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Transformation of accounting through digital standardisation

Transformation of accounting through digital standardisation Corporate reporting infrastructure and communication are being transformed by the emergence of digital technologies. A key element of the digital accounting infrastructure underpinning international corporate reporting is the IFRS Taxonomy, a digital representation of international accounting standards that is required by firms to produce digital corporate reports. The purpose of this paper is to trace the development, governance and adoption of the IFRS Taxonomy to highlight the implications for accounting practice and standard-setting.Design/methodology/approachThe authors mobilise Actor Network Theory and a model of transnational standardisation to analyse the process surrounding the formation and diffusion of the IFRS Taxonomy as a legitimate “reference” of the IFRS Standards. The authors trace the process using interview, observation and documentary evidence.FindingsThe analysis shows that while the taxonomy enables IFRS-based reporting in the digital age, tensions and detours result in the need for a realignment of the perspectives of both accounting standard-setters and taxonomy developers that have transformative implications for accounting practice and standard-setting.Originality/valueThe study explains how and why existing accounting standards are transformed by technology inscriptions with reflexive effects on the formation and diffusion of accounting standards. In doing so, the paper highlights the implications that arise as accounting practice adapts to the digitalisation of corporate reporting. http://www.deepdyve.com/assets/images/DeepDyve-Logo-lg.png Accounting, Auditing & Accountability Journal Emerald Publishing

Transformation of accounting through digital standardisation

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Publisher
Emerald Publishing
Copyright
© Emerald Publishing Limited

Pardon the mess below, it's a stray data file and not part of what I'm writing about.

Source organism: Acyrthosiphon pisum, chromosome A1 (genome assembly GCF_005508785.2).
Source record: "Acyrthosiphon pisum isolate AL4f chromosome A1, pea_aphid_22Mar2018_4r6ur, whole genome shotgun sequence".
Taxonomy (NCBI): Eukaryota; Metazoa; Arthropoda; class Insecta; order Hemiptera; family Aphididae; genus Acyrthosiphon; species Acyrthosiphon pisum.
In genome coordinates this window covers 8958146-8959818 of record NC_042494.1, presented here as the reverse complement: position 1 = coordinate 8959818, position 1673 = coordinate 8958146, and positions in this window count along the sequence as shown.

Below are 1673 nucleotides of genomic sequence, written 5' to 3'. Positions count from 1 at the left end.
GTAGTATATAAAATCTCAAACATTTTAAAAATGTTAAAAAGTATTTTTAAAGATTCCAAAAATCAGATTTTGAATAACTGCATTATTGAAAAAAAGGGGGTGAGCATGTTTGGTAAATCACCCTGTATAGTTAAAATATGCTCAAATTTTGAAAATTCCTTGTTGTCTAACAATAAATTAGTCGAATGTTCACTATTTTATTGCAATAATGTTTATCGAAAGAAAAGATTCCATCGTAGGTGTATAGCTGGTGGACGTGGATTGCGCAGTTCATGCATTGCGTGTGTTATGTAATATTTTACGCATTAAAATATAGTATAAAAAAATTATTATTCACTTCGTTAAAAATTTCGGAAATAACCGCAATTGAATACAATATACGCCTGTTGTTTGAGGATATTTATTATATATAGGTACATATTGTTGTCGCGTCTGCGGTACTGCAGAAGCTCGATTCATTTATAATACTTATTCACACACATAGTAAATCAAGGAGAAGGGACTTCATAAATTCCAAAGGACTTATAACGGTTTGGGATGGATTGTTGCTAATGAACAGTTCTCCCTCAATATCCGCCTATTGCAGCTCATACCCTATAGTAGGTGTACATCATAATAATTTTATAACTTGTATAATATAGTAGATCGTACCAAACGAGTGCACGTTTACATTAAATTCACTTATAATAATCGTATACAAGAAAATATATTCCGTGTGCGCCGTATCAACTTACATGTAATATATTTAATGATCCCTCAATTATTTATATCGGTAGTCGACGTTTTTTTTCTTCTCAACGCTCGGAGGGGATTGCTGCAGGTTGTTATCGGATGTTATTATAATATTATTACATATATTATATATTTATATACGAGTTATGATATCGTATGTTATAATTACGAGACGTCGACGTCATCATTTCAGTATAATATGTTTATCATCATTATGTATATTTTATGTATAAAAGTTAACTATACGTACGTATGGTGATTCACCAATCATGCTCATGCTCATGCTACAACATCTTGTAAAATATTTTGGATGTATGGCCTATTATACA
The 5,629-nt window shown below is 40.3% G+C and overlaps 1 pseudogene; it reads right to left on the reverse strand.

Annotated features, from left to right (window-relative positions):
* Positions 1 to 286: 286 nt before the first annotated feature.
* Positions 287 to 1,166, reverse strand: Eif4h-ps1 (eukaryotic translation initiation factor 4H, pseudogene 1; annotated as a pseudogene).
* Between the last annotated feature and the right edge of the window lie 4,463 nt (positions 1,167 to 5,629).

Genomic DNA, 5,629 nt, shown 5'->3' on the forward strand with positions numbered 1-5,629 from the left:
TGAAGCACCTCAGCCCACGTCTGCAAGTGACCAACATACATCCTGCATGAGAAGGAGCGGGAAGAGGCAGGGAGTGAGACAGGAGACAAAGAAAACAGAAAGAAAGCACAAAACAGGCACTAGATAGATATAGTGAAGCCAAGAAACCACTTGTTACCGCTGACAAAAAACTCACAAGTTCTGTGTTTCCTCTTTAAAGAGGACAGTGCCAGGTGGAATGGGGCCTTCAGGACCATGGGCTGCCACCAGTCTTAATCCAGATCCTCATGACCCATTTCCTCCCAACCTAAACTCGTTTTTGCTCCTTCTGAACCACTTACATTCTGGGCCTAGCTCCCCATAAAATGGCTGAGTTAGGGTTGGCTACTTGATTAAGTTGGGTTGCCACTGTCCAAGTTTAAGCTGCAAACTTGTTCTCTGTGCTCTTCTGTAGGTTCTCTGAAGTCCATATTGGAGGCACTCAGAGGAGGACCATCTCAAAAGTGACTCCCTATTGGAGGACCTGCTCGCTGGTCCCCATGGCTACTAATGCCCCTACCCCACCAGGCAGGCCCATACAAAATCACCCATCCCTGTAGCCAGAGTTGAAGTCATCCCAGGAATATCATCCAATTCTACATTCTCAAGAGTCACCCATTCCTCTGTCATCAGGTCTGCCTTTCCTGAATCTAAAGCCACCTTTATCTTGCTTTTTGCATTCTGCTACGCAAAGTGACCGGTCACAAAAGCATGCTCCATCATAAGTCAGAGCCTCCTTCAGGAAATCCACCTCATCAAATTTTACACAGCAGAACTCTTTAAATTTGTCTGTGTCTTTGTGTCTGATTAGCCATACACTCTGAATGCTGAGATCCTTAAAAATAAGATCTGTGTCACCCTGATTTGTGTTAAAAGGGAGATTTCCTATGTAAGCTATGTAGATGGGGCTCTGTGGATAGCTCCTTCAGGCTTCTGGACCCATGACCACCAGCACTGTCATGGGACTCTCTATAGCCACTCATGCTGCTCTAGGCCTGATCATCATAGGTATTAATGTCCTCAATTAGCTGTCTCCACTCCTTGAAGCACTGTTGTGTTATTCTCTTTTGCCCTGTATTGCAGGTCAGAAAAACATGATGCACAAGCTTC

ISSN
0951-3574
DOI
10.1108/aaaj-11-2016-2794
Publisher site
See Article on Publisher Site

Abstract

Corporate reporting infrastructure and communication are being transformed by the emergence of digital technologies. A key element of the digital accounting infrastructure underpinning international corporate reporting is the IFRS Taxonomy, a digital representation of international accounting standards that is required by firms to produce digital corporate reports. The purpose of this paper is to trace the development, governance and adoption of the IFRS Taxonomy to highlight the implications for accounting practice and standard-setting.Design/methodology/approachThe authors mobilise Actor Network Theory and a model of transnational standardisation to analyse the process surrounding the formation and diffusion of the IFRS Taxonomy as a legitimate “reference” of the IFRS Standards. The authors trace the process using interview, observation and documentary evidence.FindingsThe analysis shows that while the taxonomy enables IFRS-based reporting in the digital age, tensions and detours result in the need for a realignment of the perspectives of both accounting standard-setters and taxonomy developers that have transformative implications for accounting practice and standard-setting.Originality/valueThe study explains how and why existing accounting standards are transformed by technology inscriptions with reflexive effects on the formation and diffusion of accounting standards. In doing so, the paper highlights the implications that arise as accounting practice adapts to the digitalisation of corporate reporting.

Journal

Accounting, Auditing & Accountability JournalEmerald Publishing

Published: Jan 15, 2019

Keywords: IFRS; Translation; Standardisation; Actor network theory (ANT); Circulating reference; IFRS Taxonomy

References